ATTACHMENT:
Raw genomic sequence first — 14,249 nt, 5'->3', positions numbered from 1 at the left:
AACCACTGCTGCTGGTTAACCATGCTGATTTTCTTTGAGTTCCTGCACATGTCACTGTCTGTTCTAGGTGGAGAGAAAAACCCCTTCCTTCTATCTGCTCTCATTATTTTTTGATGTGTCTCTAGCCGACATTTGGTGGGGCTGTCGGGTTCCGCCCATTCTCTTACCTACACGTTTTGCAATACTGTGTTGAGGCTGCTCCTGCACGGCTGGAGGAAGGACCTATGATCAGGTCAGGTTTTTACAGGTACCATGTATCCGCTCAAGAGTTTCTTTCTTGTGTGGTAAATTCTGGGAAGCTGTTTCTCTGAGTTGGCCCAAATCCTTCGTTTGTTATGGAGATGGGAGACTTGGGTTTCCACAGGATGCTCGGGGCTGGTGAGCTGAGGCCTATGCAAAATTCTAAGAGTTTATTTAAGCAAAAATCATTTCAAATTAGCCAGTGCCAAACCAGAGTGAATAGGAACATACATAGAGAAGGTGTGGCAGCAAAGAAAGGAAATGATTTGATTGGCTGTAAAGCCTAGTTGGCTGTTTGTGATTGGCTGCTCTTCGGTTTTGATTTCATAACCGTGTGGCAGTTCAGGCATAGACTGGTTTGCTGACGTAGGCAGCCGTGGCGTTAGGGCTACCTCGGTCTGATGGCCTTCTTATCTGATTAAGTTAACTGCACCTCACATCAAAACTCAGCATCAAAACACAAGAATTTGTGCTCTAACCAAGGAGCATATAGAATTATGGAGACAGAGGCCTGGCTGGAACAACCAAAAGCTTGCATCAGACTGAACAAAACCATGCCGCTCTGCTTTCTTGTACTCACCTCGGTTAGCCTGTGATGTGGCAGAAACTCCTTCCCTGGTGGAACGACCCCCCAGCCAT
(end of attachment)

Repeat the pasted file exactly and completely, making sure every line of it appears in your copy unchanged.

Raw genomic sequence first — 14,249 nt, 5'->3', positions numbered from 1 at the left:
AACCACTGCTGCTGGTTAACCATGCTGATTTTCTTTGAGTTCCTGCACATGTCACTGTCTGTTCTAGGTGGAGAGAAAAACCCCTTCCTTCTATCTGCTCTCATTATTTTTTGATGTGTCTCTAGCCGACATTTGGTGGGGCTGTCGGGTTCCGCCCATTCTCTTACCTACACGTTTTGCAATACTGTGTTGAGGCTGCTCCTGCACGGCTGGAGGAAGGACCTATGATCAGGTCAGGTTTTTACAGGTACCATGTATCCGCTCAAGAGTTTCTTTCTTGTGTGGTAAATTCTGGGAAGCTGTTTCTCTGAGTTGGCCCAAATCCTTCGTTTGTTATGGAGATGGGAGACTTGGGTTTCCACAGGATGCTCGGGGCTGGTGAGCTGAGGCCTATGCAAAATTCTAAGAGTTTATTTAAGCAAAAATCATTTCAAATTAGCCAGTGCCAAACCAGAGTGAATAGGAACATACATAGAGAAGGTGTGGCAGCAAAGAAAGGAAATGATTTGATTGGCTGTAAAGCCTAGTTGGCTGTTTGTGATTGGCTGCTCTTCGGTTTTGATTTCATAACCGTGTGGCAGTTCAGGCATAGACTGGTTTGCTGACGTAGGCAGCCGTGGCGTTAGGGCTACCTCGGTCTGATGGCCTTCTTATCTGATTAAGTTAACTGCACCTCACATCAAAACTCAGCATCAAAACACAAGAATTTGTGCTCTAACCAAGGAGCATATAGAATTATGGAGACAGAGGCCTGGCTGGAACAACCAAAAGCTTGCATCAGACTGAACAAAACCATGCCGCTCTGCTTTCTTGTACTCACCTCGGTTAGCCTGTGATGTGGCAGAAACTCCTTCCCTGGTGGAACGACCCCCCAGCCAT